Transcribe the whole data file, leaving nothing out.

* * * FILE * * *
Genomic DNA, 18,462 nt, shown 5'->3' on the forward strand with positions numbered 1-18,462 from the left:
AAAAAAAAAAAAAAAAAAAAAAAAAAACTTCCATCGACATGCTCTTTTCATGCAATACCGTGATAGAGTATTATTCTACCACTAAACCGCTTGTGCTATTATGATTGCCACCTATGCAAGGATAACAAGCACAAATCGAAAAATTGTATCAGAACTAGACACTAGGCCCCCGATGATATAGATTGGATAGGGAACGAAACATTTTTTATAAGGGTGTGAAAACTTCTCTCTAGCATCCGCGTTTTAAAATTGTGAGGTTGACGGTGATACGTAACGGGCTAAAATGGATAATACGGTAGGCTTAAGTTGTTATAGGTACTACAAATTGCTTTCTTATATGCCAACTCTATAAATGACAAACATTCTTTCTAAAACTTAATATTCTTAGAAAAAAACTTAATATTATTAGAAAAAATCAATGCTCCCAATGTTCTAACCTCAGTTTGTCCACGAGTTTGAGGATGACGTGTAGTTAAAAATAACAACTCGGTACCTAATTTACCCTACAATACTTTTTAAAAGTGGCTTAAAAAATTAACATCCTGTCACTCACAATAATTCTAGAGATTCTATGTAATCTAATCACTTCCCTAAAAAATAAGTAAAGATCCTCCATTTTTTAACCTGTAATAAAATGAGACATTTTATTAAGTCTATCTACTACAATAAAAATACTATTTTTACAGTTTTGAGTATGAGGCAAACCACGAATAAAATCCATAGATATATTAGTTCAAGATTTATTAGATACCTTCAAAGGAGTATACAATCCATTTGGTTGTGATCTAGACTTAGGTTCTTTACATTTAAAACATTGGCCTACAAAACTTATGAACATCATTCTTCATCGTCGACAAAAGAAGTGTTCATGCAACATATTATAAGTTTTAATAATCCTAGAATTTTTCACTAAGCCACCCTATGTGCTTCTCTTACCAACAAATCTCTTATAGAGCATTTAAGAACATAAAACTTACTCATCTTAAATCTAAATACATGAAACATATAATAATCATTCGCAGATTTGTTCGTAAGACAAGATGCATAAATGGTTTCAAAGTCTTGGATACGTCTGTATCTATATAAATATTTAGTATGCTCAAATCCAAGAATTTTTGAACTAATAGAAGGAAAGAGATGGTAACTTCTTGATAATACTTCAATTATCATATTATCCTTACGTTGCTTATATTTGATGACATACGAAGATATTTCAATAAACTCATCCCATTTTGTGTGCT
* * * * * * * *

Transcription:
Genomic DNA, 18,462 nt, shown 5'->3' on the forward strand with positions numbered 1-18,462 from the left:
AAAAAAAAAAAAAAAAAAAAAAAAAAACTTCCATCGACATGCTCTTTTCATGCAATACCGTGATAGAGTATTATTCTACCACTAAACCGCTTGTGCTATTATGATTGCCACCTATGCAAGGATAACAAGCACAAATCGAAAAATTGTATCAGAACTAGACACTAGGCCCCCGATGATATAGATTGGATAGGGAACGAAACATTTTTTATAAGGGTGTGAAAACTTCTCTCTAGCATCCGCGTTTTAAAATTGTGAGGTTGACGGTGATACGTAACGGGCTAAAATGGATAATACGGTAGGCTTAAGTTGTTATAGGTACTACAAATTGCTTTCTTATATGCCAACTCTATAAATGACAAACATTCTTTCTAAAACTTAATATTCTTAGAAAAAAACTTAATATTATTAGAAAAAATCAATGCTCCCAATGTTCTAACCTCAGTTTGTCCACGAGTTTGAGGATGACGTGTAGTTAAAAATAACAACTCGGTACCTAATTTACCCTACAATACTTTTTAAAAGTGGCTTAAAAAATTAACATCCTGTCACTCACAATAATTCTAGAGATTCTATGTAATCTAATCACTTCCCTAAAAAATAAGTAAAGATCCTCCATTTTTTAACCTGTAATAAAATGAGACATTTTATTAAGTCTATCTACTACAATAAAAATACTATTTTTACAGTTTTGAGTATGAGGCAAACCACGAATAAAATCCATAGATATATTAGTTCAAGATTTATTAGATACCTTCAAAGGAGTATACAATCCATTTGGTTGTGATCTAGACTTAGGTTCTTTACATTTAAAACATTGGCCTACAAAACTTATGAACATCATTCTTCATCGTCGACAAAAGAAGTGTTCATGCAACATATTATAAGTTTTAATAATCCTAGAATTTTTCACTAAGCCACCCTATGTGCTTCTCTTACCAACAAATCTCTTATAGAGCATTTAAGAACATAAAACTTACTCATCTTAAATCTAAATACATGAAACATATAATAATCATTCGCAGATTTGTTCGTAAGACAAGATGCATAAATGGTTTCAAAGTCTTGGATACGTCTGTATCTATATAAATATTTAGTATGCTCAAATCCAAGAATTTTTGAACTAATAGAAGGAAAGAGATGGTAACTTCTTGATAATACTTCAATTATCATATTATCCTTACGTTGCTTATATTTGATGACATACGAAGATATTTCAATAAACTCATCCCATTTTGTGTGCT